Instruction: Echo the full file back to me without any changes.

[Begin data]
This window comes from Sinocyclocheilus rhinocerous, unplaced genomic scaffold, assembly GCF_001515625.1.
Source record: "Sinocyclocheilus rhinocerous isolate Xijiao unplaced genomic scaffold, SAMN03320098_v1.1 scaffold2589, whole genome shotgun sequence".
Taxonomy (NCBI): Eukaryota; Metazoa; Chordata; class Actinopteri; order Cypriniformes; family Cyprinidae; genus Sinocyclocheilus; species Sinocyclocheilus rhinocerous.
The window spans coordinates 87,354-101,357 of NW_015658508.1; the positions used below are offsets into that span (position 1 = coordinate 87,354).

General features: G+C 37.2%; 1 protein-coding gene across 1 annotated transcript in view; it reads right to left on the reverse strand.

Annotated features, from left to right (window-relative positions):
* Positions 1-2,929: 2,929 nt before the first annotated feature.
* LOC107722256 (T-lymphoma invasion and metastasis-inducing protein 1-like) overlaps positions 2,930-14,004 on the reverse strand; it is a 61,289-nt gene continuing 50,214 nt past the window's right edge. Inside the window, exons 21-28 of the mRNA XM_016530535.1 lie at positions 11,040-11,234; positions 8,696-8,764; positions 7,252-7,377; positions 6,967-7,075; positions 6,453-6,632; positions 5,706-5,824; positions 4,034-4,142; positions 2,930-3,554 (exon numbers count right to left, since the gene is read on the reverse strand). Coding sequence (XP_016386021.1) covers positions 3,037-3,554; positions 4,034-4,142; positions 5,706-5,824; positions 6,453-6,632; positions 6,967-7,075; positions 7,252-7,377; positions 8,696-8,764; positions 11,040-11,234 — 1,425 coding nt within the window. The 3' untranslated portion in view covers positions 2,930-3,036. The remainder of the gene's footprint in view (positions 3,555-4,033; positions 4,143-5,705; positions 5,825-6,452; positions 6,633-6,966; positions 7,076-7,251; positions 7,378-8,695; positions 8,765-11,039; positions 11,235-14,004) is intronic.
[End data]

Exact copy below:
This window comes from Sinocyclocheilus rhinocerous, unplaced genomic scaffold, assembly GCF_001515625.1.
Source record: "Sinocyclocheilus rhinocerous isolate Xijiao unplaced genomic scaffold, SAMN03320098_v1.1 scaffold2589, whole genome shotgun sequence".
Taxonomy (NCBI): Eukaryota; Metazoa; Chordata; class Actinopteri; order Cypriniformes; family Cyprinidae; genus Sinocyclocheilus; species Sinocyclocheilus rhinocerous.
The window spans coordinates 87,354-101,357 of NW_015658508.1; the positions used below are offsets into that span (position 1 = coordinate 87,354).

General features: G+C 37.2%; 1 protein-coding gene across 1 annotated transcript in view; it reads right to left on the reverse strand.

Annotated features, from left to right (window-relative positions):
* Positions 1-2,929: 2,929 nt before the first annotated feature.
* LOC107722256 (T-lymphoma invasion and metastasis-inducing protein 1-like) overlaps positions 2,930-14,004 on the reverse strand; it is a 61,289-nt gene continuing 50,214 nt past the window's right edge. Inside the window, exons 21-28 of the mRNA XM_016530535.1 lie at positions 11,040-11,234; positions 8,696-8,764; positions 7,252-7,377; positions 6,967-7,075; positions 6,453-6,632; positions 5,706-5,824; positions 4,034-4,142; positions 2,930-3,554 (exon numbers count right to left, since the gene is read on the reverse strand). Coding sequence (XP_016386021.1) covers positions 3,037-3,554; positions 4,034-4,142; positions 5,706-5,824; positions 6,453-6,632; positions 6,967-7,075; positions 7,252-7,377; positions 8,696-8,764; positions 11,040-11,234 — 1,425 coding nt within the window. The 3' untranslated portion in view covers positions 2,930-3,036. The remainder of the gene's footprint in view (positions 3,555-4,033; positions 4,143-5,705; positions 5,825-6,452; positions 6,633-6,966; positions 7,076-7,251; positions 7,378-8,695; positions 8,765-11,039; positions 11,235-14,004) is intronic.